• Thomas LazoThe Magnificent Seven Samurai: a poor Japanese film studio hires elite swordsmen to defend their movies from being remade in America.
  • Thomas Lazo The Lion in Winter Light: King Henry deals with a crisis of faith after Prince Philip of France and Eleanor of Aquitane develop nuclear weapons.
  • Thomas LazoLet it Be Cool: John Travolta tries to get the surviving Beatles to cameo on his movie in the hopes that it’ll make enough money opening weekend to save his career.
  • Thomas LazoDo the Right The Thing: A group of african american scientists in the arctic try to avoid killing a monster that takes the form of the people it kills because it’s offensively stereotypical that the black characters die first.
  • Thomas Lazo Harry Potter and the Goblet of Fire Walk with Me: Harry and Ron investigate the week leading up to the death of Cedric Diggory as Harry begins feeling phantom labor pains for his indwelling infant Voldemort horcrux while Hermione and an army of backward talking House elves find creatively erotic things to do with polyjuice potion and a collection of Dennis Hoppers toenail clippings in a house of mirrors.
  • Andrew BowcockAir Force The One: President Jet Li has to protect his family and presidential cabinet on his plane from a group of alternate universe presidents mysteriously transported onto the plane in a freak science experiment.
  • Andrew Bowcock Dancer in the Dark City: Bjork is going blind and gets framed for murder, but by an alien race who controls the world around her. As she loses her vision, she starts to gain powers to change her surroundings; can she discover the whole truth before she completely loses her vision?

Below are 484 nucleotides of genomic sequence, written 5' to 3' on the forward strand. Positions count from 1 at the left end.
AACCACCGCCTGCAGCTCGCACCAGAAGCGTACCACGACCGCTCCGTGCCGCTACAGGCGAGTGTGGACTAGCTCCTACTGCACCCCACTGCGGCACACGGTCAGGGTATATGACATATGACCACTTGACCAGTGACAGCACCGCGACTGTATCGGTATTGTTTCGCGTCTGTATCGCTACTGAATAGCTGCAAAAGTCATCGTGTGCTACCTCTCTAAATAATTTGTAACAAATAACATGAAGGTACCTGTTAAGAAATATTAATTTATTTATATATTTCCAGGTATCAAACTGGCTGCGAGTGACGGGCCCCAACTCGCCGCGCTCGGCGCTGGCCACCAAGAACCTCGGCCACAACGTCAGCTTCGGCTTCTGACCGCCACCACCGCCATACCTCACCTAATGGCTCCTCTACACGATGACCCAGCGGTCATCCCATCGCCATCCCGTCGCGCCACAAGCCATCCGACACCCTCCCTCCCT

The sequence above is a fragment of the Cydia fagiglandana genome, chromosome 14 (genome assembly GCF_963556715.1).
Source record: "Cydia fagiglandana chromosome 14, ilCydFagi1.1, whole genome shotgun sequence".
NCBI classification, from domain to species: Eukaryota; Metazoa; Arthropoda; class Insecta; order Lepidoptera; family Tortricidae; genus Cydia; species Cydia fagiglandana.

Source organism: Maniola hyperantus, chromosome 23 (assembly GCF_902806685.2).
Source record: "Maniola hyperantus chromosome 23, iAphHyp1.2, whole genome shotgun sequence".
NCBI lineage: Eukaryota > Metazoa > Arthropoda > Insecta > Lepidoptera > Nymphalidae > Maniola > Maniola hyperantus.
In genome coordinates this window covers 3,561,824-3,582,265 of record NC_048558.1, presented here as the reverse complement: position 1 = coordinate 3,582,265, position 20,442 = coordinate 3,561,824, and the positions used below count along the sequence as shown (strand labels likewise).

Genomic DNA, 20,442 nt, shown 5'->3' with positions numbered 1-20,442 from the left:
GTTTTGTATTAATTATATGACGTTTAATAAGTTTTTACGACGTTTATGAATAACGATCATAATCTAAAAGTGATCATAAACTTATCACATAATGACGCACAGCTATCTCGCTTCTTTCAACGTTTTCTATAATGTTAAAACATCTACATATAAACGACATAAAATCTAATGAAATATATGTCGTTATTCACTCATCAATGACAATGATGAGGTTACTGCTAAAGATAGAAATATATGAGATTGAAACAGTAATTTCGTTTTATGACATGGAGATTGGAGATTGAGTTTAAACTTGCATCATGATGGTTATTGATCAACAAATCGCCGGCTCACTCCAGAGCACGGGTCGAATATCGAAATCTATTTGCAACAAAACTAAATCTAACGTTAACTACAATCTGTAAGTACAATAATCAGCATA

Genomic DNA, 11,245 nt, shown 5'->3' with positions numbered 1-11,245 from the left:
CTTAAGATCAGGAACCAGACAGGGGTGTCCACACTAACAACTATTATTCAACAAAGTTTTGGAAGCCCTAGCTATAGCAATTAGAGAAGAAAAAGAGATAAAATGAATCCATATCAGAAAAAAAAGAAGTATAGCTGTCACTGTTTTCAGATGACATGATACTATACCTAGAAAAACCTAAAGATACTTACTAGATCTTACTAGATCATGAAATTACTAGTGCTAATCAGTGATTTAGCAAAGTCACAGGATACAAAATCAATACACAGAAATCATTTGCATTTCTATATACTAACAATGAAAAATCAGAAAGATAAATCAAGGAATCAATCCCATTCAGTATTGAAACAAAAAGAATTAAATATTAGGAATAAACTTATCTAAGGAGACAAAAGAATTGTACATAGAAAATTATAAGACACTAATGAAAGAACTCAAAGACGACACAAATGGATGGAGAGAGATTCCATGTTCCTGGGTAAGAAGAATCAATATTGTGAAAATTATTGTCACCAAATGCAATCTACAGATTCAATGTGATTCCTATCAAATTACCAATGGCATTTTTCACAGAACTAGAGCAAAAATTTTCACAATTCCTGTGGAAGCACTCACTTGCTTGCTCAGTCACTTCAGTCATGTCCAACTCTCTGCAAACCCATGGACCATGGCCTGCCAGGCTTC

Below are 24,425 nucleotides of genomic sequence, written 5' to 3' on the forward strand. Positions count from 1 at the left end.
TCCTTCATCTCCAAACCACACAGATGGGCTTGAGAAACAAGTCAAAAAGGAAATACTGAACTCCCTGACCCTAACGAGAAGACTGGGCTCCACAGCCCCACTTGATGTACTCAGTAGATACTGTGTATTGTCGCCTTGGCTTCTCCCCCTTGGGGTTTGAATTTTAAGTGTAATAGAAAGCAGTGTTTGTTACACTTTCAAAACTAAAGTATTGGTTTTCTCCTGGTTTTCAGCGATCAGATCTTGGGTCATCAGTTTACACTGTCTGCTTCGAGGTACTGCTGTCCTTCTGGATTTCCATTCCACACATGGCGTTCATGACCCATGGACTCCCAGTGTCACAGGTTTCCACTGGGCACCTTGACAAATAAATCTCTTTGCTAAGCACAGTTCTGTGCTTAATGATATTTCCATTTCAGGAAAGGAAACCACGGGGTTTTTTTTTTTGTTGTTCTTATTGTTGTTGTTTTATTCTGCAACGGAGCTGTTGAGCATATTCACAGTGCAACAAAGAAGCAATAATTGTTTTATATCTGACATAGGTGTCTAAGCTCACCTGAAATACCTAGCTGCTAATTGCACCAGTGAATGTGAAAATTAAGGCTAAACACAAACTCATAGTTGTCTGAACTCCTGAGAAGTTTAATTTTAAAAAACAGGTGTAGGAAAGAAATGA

• Andrew Bowcock Once Upon a Time in American Pie: A former Prohibition-era Jewish gangster returns to Brooklyn, where he reminisces about the time when he and a few gang buddies entered a pact to lose their virginity by prom night.
  • Andrew BowcockBefore the Devil Knows You’re Dead Alive: when two brothers organize the robbery of their parents’ jewelry store the job goes horribly wrong when one of them gets bitten by a Sumatran rat-monkey and dies, then comes back to life, killing and eating dogs, nurses, friends, and neighbors.
  • Thomas Lazo Inception 2–They Shoot Horses Don’t They Shoot Horses Don’t They Shoot Horses Don’t They Shoot Horses Don’t They Shoot Horses Don’t They?: At a large dancing competition, a smaller dance evolves among several dancers which then leads to an even smaller group of dancers doing a new dance until all the dancers involve die and find out that the afterlife is a giant dancing competition.
  • Thomas LazoTo End all War of the Worlds: Aliens gather all movie directors in a concentration camp to stop future remakes of classic movies only to die after exposure to reality TV.
  • Thomas LazoIt’s Patton: Julia Sweeney stars as an androgynous WWII general who struggles to defeat Hitler while the media continually attempts to discover his/her gender.
  • Thomas LazoBridget Jones Diary of Anne Frank: An outrageous young woman takes on love, lingerie, losing weight, and ethnic cleansing as she decides between…ah screw this one, even I have standards.